Conclusions: Occupational therapists’ interventions in palliative care includes prioritizing and planning activities according to clients’ preferences and capacities. The individual nature of these activities makes it impossible to create standardised protocol for interventions, but the study results can be used to describe occupational therapists’ strategies and to guide their work, especially unexperienced occupational therapists in palliative care.

Place, publisher, year, edition, pages
BioMed Central, 2019
Keywords
Activities of daily living, leisure activities, client participation, quality of life, qualitative research
National Category
Occupational Therapy
Research subject
Occupational therapy
Identifiers
urn:nbn:se:oru:diva-71694 (URN)10.1186/s12904-019-0394-9 (DOI)000458150200001 ()30732615 (PubMedID)2-s2.0-85061266778 (Scopus ID)
Note

Funding Agency:

University Health Care Research Center, Region Örebro County, Örebro, Sweden

Available from: 2019-01-23 Created: 2019-01-23 Last updated: 2019-02-25Bibliographically approved
Widehammar, C., Lidström, H. & Hermansson, L. (2019). Environmental barriers to participation and facilitators for use of three types of assistive technology devices. Assistive technology, 31(2), 68-76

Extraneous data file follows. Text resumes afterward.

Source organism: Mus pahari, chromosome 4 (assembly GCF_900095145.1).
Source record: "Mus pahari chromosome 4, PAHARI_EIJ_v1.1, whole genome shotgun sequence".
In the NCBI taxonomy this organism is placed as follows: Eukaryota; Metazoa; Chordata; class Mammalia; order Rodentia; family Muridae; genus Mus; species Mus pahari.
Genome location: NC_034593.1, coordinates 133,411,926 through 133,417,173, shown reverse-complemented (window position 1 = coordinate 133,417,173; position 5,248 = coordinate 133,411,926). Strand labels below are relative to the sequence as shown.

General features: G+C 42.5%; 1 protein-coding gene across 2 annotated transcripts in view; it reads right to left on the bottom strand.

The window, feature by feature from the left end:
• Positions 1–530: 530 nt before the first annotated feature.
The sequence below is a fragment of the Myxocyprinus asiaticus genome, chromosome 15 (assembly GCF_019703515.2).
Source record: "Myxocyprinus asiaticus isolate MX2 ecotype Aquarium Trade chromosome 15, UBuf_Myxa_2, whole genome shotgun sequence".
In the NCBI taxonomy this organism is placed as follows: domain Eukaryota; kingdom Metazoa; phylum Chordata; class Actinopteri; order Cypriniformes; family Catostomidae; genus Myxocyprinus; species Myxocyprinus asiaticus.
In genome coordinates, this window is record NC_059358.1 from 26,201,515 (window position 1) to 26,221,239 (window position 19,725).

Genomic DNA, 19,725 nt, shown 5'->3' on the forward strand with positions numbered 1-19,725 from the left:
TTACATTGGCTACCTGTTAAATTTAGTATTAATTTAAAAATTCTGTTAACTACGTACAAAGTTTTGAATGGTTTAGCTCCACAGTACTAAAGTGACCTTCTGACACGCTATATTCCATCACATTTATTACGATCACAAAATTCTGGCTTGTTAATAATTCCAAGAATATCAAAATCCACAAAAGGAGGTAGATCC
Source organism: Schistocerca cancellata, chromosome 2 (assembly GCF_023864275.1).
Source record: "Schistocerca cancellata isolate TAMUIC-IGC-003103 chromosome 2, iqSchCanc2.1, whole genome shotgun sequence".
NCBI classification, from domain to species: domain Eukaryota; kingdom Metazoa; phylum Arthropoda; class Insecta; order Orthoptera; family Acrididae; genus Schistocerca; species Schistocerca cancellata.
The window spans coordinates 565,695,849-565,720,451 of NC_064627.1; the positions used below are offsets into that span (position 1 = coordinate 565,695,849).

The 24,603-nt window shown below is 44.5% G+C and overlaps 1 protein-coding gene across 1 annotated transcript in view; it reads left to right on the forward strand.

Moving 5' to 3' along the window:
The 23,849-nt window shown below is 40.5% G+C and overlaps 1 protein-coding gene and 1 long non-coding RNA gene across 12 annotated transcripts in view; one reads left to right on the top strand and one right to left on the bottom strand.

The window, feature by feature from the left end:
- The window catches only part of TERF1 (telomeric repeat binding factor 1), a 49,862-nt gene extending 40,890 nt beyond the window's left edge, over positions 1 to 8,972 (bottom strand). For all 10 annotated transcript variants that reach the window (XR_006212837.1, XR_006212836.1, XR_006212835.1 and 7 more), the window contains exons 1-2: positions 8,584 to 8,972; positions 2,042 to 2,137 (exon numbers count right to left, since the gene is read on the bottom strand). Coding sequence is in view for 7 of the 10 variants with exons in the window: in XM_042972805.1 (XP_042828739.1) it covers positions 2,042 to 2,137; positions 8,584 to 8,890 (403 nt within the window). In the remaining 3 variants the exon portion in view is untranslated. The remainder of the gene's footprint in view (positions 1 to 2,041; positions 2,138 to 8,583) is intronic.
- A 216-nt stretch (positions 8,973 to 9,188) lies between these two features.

Open this publication in new window or tab >>Environmental barriers to participation and facilitators for use of three types of assistive technology devices
2019 (English)In: Assistive technology, ISSN 1040-0435, E-ISSN 1949-3614, Vol. 31, no 2, p. 68-76Article in journal (Refereed) Published
Abstract [en]

The aim was to compare the presence of environmental barriers to participation and facilitators for assistive technology (AT) use and study the relation between barriers and AT use in three different AT devices. A cross-sectional survey was conducted. Inclusion criteria were ?one year of experience as a user of myoelectric prosthesis (MEP), powered mobility device (PMD), or assistive technology for cognition (ATC) and age 20-90 years. Overall, 156 participants answered the Swedish version of the Craig Hospital Inventory of Environmental Factors and a study-specific questionnaire on facilitating factors. Non-parametric tests were used for comparisons. Barriers to participation were lowest in MEP users (md = 0.12; p < 0.001), and highest in ATC users (md = 1.56; p < 0.001) with the least support for AT use (p < 0.001 - p = 0.048). A positive correlation between fewer barriers and higher use of MEP was seen (r = 0.30, p = 0.038). The greatest barriers to participation were Natural environment, Surroundings and Information, and the most support came from Relatives and Professionals. Support, training and education are vital in the use of AT. These factors may lead to a more sustained and prolonged use of AT and may enable increased participation. Future research should focus on interventions that meet the needs of people with cognitive disabilities.